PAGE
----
Only some ESAPI systems installations are exploitable when using the
default configuration. To be exploitable, an attacker would require the
ability to modify ciphertext either at rest or in transit. For example,
consider the use of ESAPI encryption for encrypting Java properties via
EncryptedProperties. Because properties files are generally not externally
accessible, padding oracle attacks against encrypted property values would
have to come from an insider. Additionally, the insider would require read
access to the file containing the encrypted properties.  On the other
hand, use of ESAPI Encryptor to encrypt HTTP query parameters or HTTP
cookies would be directly accessible to attackers (or at least authenticated
attackers) thus increasing the risk of a successful attack. Because of
these variations based on the context of how ESAPI encryption might be
used, the accuracy of the CVSSv2 scores may not accurately reflect your
use of ESAPI; you are encouraged to calculate your own scores based on
your specific application\u2019s usage using a CVSSv2 calculator.

Because a MAC bypass is possible, authenticity of the ciphertext cannot be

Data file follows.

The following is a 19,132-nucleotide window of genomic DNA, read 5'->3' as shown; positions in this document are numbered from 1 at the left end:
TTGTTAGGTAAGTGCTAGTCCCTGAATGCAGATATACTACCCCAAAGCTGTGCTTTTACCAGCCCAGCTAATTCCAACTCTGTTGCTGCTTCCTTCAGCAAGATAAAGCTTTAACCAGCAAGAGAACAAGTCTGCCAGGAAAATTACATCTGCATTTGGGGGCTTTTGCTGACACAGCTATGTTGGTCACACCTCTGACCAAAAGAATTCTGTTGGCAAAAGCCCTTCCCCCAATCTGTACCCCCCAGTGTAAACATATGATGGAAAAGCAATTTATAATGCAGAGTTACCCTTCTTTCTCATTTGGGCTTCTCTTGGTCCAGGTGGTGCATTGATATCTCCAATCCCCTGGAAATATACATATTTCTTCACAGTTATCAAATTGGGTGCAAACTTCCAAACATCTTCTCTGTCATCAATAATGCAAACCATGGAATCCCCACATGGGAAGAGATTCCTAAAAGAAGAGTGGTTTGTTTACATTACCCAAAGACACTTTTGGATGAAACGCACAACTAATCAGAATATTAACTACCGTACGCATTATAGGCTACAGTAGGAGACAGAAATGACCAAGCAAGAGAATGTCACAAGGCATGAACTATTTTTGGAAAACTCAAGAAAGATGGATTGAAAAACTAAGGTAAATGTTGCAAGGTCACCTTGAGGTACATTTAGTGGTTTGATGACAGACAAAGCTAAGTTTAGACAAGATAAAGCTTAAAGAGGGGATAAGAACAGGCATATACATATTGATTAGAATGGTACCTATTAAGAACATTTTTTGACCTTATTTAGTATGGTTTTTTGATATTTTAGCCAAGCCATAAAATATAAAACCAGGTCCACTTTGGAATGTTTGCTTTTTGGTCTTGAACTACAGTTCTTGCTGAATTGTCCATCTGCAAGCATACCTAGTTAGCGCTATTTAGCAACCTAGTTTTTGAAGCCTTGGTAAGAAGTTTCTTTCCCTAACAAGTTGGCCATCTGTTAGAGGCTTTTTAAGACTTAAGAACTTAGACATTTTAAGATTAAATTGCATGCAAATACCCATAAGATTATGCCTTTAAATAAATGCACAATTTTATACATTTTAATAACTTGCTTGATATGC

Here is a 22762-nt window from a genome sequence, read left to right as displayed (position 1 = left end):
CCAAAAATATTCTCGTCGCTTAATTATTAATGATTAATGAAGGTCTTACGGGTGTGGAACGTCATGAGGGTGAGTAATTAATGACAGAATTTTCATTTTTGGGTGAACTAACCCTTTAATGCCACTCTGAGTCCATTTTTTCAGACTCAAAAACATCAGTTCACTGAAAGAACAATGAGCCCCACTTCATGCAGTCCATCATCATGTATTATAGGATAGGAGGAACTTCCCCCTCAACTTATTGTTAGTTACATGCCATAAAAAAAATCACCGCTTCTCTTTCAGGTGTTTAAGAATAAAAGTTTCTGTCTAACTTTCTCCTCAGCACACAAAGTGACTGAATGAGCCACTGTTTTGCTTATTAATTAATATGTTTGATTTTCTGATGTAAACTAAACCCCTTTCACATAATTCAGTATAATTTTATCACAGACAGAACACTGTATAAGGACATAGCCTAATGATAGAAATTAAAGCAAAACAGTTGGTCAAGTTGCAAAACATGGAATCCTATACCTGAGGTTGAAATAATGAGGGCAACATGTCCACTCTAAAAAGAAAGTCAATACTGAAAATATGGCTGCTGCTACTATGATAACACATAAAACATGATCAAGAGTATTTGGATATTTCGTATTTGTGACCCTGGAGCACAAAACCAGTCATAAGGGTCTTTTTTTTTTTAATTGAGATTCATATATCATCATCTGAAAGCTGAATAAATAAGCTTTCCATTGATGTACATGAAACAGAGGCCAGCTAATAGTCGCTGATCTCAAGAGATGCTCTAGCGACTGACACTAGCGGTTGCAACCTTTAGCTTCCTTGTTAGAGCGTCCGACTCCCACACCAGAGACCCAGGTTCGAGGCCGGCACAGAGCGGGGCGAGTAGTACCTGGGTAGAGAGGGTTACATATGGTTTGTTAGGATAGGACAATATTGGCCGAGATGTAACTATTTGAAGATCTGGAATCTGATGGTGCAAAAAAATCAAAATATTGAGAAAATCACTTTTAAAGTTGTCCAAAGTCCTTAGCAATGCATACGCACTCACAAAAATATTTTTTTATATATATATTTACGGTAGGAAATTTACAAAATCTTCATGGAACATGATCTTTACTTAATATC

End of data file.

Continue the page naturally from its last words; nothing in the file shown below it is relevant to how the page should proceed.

guaranteed with the default ESAPI configuration. Consequently, this exposure
may allow a successful padding oracle attack against the default ESAPI
cryptosystem configuration and hence result in an exploitable vulnerability
that could result in a loss of confidentiality or a bypass of the
authentication or authorization system.

Switch to an authenticated encryption cipher mode such as CCM or GCM,
which are supplied by the SunJCE provider in Oracle JDK 7. For JDK 6
and earlier, you will need to use an alternate JCE provider such
as Bouncy Castle.

Upgrade your ESAPI for Java library to version 2.1.0 or higher.
1. Download the relevant patch from the location below from:
2. Verify the SHA1 checksum is cfc2604798fbc11fdd0758ffcc931e324693a162.
   (Checksum listed at the bottom of the page of the above URL.)
3. Install the patch.
   a. Unzip the "esapi-2.1.0-dist.zip" file
   b. Drop the new ESAPI jar, esapi-2.1.0.jar, into your WEB-INF/lib
      directory or place it somewhere else in your CLASSPATH.

Correction Details
The details of the correction are in the ESAPI 2.1.0 release notes
and more details are in Google Issue #306
including a JUnit test based on the Philippe Arteau\u2019s original proof-of-concept
code and discussion of how to tell if the security of your system may have
been compromised as a result of this exposure.

Note that ESAPI release 2.1.0 only addresses Arteau\u2019s first scenario,
the MAC bypass, in his original disclosure. Depending on your
configuration in ESAPI.properties, it make also be possible for
an attacker to manipulate the cipher transformation (e.g.,
changing the cipher mode from CBC to OFB or padding scheme) to